Filla, Emil (1882–1953) By Moseman, Eleanor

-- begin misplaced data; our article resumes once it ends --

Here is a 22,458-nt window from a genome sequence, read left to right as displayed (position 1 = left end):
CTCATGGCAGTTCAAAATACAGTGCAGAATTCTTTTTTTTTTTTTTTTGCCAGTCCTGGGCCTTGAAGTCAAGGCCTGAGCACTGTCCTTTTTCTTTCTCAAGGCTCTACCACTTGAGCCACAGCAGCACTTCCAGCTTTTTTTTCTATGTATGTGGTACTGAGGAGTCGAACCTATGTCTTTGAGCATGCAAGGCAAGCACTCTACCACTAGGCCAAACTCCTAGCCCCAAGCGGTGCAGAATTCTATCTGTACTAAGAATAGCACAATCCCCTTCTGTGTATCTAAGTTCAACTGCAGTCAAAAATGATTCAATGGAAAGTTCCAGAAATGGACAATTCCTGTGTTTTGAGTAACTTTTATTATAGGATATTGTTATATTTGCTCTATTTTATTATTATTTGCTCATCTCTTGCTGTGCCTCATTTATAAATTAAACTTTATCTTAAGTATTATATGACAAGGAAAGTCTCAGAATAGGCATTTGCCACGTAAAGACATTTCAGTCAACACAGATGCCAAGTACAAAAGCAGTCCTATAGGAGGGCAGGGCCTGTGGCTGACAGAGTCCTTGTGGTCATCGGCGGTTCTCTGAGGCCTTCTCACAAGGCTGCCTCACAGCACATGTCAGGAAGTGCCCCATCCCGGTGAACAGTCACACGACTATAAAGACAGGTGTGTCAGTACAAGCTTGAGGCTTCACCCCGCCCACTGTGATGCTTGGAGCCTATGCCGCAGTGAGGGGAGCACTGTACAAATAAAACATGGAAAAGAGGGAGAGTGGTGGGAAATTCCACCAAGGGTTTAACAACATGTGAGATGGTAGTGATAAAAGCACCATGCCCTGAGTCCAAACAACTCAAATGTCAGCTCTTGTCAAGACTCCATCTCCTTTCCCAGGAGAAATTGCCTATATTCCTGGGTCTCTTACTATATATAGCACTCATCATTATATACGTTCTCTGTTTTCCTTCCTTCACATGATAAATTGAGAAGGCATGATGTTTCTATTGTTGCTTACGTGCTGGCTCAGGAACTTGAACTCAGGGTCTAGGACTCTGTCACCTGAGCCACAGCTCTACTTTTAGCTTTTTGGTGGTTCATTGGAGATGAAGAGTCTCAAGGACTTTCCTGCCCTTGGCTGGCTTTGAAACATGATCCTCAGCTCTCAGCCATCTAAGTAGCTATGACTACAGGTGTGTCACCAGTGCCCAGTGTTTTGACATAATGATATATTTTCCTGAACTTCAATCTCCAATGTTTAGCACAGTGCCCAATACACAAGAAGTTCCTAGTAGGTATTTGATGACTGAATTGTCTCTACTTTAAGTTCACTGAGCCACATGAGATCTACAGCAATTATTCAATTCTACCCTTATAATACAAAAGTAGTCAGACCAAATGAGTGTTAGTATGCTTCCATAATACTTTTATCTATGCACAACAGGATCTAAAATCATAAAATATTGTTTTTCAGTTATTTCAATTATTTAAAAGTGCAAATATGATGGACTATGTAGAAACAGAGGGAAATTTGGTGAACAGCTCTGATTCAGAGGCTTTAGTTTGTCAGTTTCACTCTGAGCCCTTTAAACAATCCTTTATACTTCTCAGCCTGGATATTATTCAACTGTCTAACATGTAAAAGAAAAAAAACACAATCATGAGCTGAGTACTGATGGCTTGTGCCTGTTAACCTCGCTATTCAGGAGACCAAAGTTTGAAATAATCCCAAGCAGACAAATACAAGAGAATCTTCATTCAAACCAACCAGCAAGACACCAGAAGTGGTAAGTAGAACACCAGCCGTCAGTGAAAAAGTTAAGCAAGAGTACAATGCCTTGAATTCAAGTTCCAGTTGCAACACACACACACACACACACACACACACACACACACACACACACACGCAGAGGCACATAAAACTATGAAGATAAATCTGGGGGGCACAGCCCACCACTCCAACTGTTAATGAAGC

Emil Filla (b. 4 April 1882 in Chropyně in Moravia; d. 6 October 1953 in Prague) is regarded as one of the main leaders of Czech Cubism in early twentieth-century Prague. Best known for paintings that interpret Pablo Picasso and Georges Braque in a Czech context, Filla also produced accomplished sculptures, drawings, and prints. His early career was inaugurated by exhibiting with the group Osma (The Eight) (active 1907–8), of which he was a founding member. In 1909 he joined the Mánes Society and became co-editor of its journal Volné Směry (Free Directions) (ed. 1909–11). Filla was a founding member and leading figure of Skupina výtvarných umělců (the Group of Fine Artists) (active 1911–14) and assumed editorship of the group’s journal Umělecký Měsíčník (published 1911–14). From 1914 to 1920 Filla resided in the Netherlands, where he was active in anti-war politics. In 1920 Filla returned to Prague and resumed work with the Mánes Society. He collaborated with Piet Mondrian and Theo Van Doesburg on the first issue of De Stijl in 1917. After 1920 he left behind the analytic and synthetic cubist aesthetic for which he is best known and turned to figural themes. He was briefly influenced by Surrealism in the 1930s as a result of his friendship with Czech Surrealist and Devětsil member Jindřich Štyrský.